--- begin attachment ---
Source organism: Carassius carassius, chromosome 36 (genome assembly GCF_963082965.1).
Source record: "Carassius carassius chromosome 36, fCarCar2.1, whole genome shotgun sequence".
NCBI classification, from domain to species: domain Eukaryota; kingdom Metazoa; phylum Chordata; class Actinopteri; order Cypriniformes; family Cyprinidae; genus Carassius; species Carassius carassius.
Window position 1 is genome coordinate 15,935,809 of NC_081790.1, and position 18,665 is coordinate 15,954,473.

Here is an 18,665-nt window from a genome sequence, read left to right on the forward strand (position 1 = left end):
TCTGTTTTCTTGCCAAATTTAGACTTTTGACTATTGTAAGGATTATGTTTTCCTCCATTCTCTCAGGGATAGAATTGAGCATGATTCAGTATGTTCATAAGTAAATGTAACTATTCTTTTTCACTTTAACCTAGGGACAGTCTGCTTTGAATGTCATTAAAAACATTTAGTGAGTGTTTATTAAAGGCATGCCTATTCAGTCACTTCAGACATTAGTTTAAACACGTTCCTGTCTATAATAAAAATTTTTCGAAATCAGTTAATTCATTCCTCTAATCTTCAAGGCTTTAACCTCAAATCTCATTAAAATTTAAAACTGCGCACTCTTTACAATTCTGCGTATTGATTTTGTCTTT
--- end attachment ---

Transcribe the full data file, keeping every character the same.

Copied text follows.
Source organism: Carassius carassius, chromosome 36 (genome assembly GCF_963082965.1).
Source record: "Carassius carassius chromosome 36, fCarCar2.1, whole genome shotgun sequence".
NCBI classification, from domain to species: domain Eukaryota; kingdom Metazoa; phylum Chordata; class Actinopteri; order Cypriniformes; family Cyprinidae; genus Carassius; species Carassius carassius.
Window position 1 is genome coordinate 15,935,809 of NC_081790.1, and position 18,665 is coordinate 15,954,473.

Here is an 18,665-nt window from a genome sequence, read left to right on the forward strand (position 1 = left end):
TCTGTTTTCTTGCCAAATTTAGACTTTTGACTATTGTAAGGATTATGTTTTCCTCCATTCTCTCAGGGATAGAATTGAGCATGATTCAGTATGTTCATAAGTAAATGTAACTATTCTTTTTCACTTTAACCTAGGGACAGTCTGCTTTGAATGTCATTAAAAACATTTAGTGAGTGTTTATTAAAGGCATGCCTATTCAGTCACTTCAGACATTAGTTTAAACACGTTCCTGTCTATAATAAAAATTTTTCGAAATCAGTTAATTCATTCCTCTAATCTTCAAGGCTTTAACCTCAAATCTCATTAAAATTTAAAACTGCGCACTCTTTACAATTCTGCGTATTGATTTTGTCTTT